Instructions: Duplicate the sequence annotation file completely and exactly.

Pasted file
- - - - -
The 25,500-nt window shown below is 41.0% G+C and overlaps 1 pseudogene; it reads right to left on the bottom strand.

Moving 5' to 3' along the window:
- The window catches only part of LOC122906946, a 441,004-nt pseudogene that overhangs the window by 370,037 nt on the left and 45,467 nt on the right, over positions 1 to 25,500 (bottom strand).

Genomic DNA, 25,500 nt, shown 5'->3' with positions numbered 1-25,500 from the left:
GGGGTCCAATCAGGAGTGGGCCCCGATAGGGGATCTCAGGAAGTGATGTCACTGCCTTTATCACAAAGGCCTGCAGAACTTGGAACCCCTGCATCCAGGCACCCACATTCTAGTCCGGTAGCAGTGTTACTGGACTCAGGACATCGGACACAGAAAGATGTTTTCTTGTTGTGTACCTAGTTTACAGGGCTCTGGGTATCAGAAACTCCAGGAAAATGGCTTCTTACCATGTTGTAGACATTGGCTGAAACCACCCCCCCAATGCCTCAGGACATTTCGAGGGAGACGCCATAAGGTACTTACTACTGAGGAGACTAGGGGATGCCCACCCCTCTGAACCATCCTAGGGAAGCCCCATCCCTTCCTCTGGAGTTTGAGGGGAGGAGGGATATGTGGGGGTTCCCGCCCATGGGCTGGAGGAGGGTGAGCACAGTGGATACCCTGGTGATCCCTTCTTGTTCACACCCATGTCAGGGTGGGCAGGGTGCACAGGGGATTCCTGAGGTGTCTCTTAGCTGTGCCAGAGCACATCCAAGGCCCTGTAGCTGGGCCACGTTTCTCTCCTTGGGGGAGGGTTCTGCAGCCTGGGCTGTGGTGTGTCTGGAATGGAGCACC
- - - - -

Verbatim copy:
The 25,500-nt window shown below is 41.0% G+C and overlaps 1 pseudogene; it reads right to left on the bottom strand.

Moving 5' to 3' along the window:
- The window catches only part of LOC122906946, a 441,004-nt pseudogene that overhangs the window by 370,037 nt on the left and 45,467 nt on the right, over positions 1 to 25,500 (bottom strand).

Genomic DNA, 25,500 nt, shown 5'->3' with positions numbered 1-25,500 from the left:
GGGGTCCAATCAGGAGTGGGCCCCGATAGGGGATCTCAGGAAGTGATGTCACTGCCTTTATCACAAAGGCCTGCAGAACTTGGAACCCCTGCATCCAGGCACCCACATTCTAGTCCGGTAGCAGTGTTACTGGACTCAGGACATCGGACACAGAAAGATGTTTTCTTGTTGTGTACCTAGTTTACAGGGCTCTGGGTATCAGAAACTCCAGGAAAATGGCTTCTTACCATGTTGTAGACATTGGCTGAAACCACCCCCCCAATGCCTCAGGACATTTCGAGGGAGACGCCATAAGGTACTTACTACTGAGGAGACTAGGGGATGCCCACCCCTCTGAACCATCCTAGGGAAGCCCCATCCCTTCCTCTGGAGTTTGAGGGGAGGAGGGATATGTGGGGGTTCCCGCCCATGGGCTGGAGGAGGGTGAGCACAGTGGATACCCTGGTGATCCCTTCTTGTTCACACCCATGTCAGGGTGGGCAGGGTGCACAGGGGATTCCTGAGGTGTCTCTTAGCTGTGCCAGAGCACATCCAAGGCCCTGTAGCTGGGCCACGTTTCTCTCCTTGGGGGAGGGTTCTGCAGCCTGGGCTGTGGTGTGTCTGGAATGGAGCACC